Jordan Fox is a senior multi-platform journalism and Russian language and literature double degree candidate with a military science minor. She has worked for the Diamondback and The Daily Caller and has contributed to Capital News Service and the newsletters at the National Defense University and University of Maryland Army ROTC. Jordan Fox is a cadet in the Terrapin Battalion and will be commissioning in the U.S. Army as an aviation officer in May 2019. She is looking forward to serving her country and continuing her military education after graduation.
COLLEGE PARK, Maryland – As Russian television cameras rolled, one of the last Ukrainian journalists remaining in separatist-held Donbas stumbled over his espionage confession, barely five minutes long.
Stanislav Aseyev’s employer and colleagues said the confession, filmed by Rossiya 24 and published in August, was forced and untruthful.
“This was done to illustrate…that no Ukrainian journalist would ever want to go to the Donbas and write the truth about what is happening,” Denis Kaplunov, a friend, told Capital News Service. “They punished Stanislav to warn everyone else.”
Aseyev, 29, became a journalist for the U.S.-funded Radio Free Europe/Radio Liberty — known as RFE/RL — in 2014. He has been held in a factory converted to a military base and prison by the Russian-backed separatist Donetsk People’s Republic, or DPR, since his capture from his hometown of Donetsk in June 2017, according to RFE/RL and his friend.
The number of RFE/RL journalists killed, assaulted or imprisoned rose from 34 in 2017 to 42 in 2018, the organization said.
RFE/RL was created during the Cold War to counter Soviet propaganda. It is now an independent news agency that reports in 22 countries, most of them former Soviet territories. Though still funded by Congress, U.S. law prohibits control or interference by the U.S. government.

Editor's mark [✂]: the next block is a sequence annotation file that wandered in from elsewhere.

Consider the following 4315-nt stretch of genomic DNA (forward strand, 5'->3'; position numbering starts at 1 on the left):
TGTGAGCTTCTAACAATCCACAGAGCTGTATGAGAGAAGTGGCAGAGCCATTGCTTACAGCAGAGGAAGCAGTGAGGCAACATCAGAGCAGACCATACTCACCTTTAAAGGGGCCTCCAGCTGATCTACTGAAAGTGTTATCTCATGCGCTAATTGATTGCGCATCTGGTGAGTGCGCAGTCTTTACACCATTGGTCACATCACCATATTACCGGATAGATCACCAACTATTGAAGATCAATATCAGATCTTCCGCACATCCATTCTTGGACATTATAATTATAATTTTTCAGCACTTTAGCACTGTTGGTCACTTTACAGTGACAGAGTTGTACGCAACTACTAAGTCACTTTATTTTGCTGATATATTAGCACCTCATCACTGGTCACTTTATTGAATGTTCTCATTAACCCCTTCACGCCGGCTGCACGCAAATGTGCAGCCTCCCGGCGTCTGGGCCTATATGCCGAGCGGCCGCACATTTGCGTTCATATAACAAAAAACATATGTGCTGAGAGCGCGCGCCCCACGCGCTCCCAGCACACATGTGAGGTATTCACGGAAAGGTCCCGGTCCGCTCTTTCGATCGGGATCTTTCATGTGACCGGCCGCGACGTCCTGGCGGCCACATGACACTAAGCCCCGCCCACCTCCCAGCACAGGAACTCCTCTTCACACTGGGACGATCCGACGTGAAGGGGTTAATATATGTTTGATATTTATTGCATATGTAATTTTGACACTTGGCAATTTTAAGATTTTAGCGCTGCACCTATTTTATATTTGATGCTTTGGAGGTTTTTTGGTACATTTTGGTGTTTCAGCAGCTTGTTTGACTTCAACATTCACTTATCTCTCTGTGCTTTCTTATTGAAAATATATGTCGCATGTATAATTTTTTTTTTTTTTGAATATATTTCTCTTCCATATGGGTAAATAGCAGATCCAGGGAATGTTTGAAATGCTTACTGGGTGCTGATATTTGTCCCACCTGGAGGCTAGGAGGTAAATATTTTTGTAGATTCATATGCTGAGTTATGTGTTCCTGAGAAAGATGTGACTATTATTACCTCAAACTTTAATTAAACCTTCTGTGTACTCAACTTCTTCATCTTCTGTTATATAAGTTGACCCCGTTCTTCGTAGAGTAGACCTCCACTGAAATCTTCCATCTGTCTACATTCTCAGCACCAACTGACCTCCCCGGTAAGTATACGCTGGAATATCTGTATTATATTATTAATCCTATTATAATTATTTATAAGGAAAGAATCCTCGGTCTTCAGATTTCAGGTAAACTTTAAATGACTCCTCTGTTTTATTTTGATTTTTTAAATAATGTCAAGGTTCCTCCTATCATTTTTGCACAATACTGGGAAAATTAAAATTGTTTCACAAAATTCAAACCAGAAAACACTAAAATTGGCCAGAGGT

Aseyev was unaware he was being targeted.
“When Stas talked with our editors last time, he had no clue that he was being followed,” Maryana Drach, director of RFE/RL’s Ukrainian service, told Capital News Service.
When the DPR first took control, “it was easier to get accreditation” to report from the region, said Lina Kushch, first secretary of the National Union of Journalists of Ukraine. After about a year, the group denied further requests to enter the area.
The change occurred after DPR leadership realized that journalists could “expose something undesirable about how they govern,” said Keith Darden, associate professor in American University’s School of International Service.
“Prior to that point, they wanted people to know this is an actual movement partly rooted in the actual attitudes of the people of Donetsk,” he said, “…that this is a legitimate armed struggle against a government that they saw as illegitimate.”
Representatives of the DPR could not be reached for comment.
The DPR, along with the Luhansk People’s Republic, both in the eastern part of the country, broke away from Ukraine in 2014. It is financially and militarily dependent on Russia, which seeks to push Ukraine away from the west and under Russia’s influence, said former U.S. ambassadors to Ukraine John Herbst and Steven Pifer.
After the separatist takeover, news channels and publications were replaced by Kremlin-supported media, according to Gulnoza Said, the Committee to Protect Journalists’ Europe and Central Asia program coordinator.
Aseyev choose to stay in Donetsk where his family lives. He felt an obligation to report what was happening during the media blackout, Drach said.
Journalists who wrote for Ukrainian publications had to decide whether to write investigative stories that would then be twisted into Russian propaganda, said Alisa Sopova, a journalist from Donetsk. They also worried about how to report the truth while family and friends were caught in the violence.